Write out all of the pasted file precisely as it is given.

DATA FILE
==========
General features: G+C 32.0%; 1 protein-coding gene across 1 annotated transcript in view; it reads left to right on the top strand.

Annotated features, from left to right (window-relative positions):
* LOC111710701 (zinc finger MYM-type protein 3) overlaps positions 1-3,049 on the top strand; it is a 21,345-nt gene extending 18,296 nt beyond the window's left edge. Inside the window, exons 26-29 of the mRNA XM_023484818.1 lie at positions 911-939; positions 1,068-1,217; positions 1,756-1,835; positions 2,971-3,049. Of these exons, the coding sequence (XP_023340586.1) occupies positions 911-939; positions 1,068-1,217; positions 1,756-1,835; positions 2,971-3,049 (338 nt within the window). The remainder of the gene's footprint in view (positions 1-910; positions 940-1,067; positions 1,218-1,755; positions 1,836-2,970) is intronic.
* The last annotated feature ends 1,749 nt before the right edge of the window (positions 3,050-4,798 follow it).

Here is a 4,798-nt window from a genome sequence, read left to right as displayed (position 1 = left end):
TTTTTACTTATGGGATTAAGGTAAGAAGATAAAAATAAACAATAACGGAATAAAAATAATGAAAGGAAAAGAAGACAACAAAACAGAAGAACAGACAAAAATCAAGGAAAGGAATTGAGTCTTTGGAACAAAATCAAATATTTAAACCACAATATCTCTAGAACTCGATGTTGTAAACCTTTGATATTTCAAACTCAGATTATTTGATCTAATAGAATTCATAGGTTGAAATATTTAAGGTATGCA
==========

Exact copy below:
General features: G+C 32.0%; 1 protein-coding gene across 1 annotated transcript in view; it reads left to right on the top strand.

Annotated features, from left to right (window-relative positions):
* LOC111710701 (zinc finger MYM-type protein 3) overlaps positions 1-3,049 on the top strand; it is a 21,345-nt gene extending 18,296 nt beyond the window's left edge. Inside the window, exons 26-29 of the mRNA XM_023484818.1 lie at positions 911-939; positions 1,068-1,217; positions 1,756-1,835; positions 2,971-3,049. Of these exons, the coding sequence (XP_023340586.1) occupies positions 911-939; positions 1,068-1,217; positions 1,756-1,835; positions 2,971-3,049 (338 nt within the window). The remainder of the gene's footprint in view (positions 1-910; positions 940-1,067; positions 1,218-1,755; positions 1,836-2,970) is intronic.
* The last annotated feature ends 1,749 nt before the right edge of the window (positions 3,050-4,798 follow it).

Here is a 4,798-nt window from a genome sequence, read left to right as displayed (position 1 = left end):
TTTTTACTTATGGGATTAAGGTAAGAAGATAAAAATAAACAATAACGGAATAAAAATAATGAAAGGAAAAGAAGACAACAAAACAGAAGAACAGACAAAAATCAAGGAAAGGAATTGAGTCTTTGGAACAAAATCAAATATTTAAACCACAATATCTCTAGAACTCGATGTTGTAAACCTTTGATATTTCAAACTCAGATTATTTGATCTAATAGAATTCATAGGTTGAAATATTTAAGGTATGCA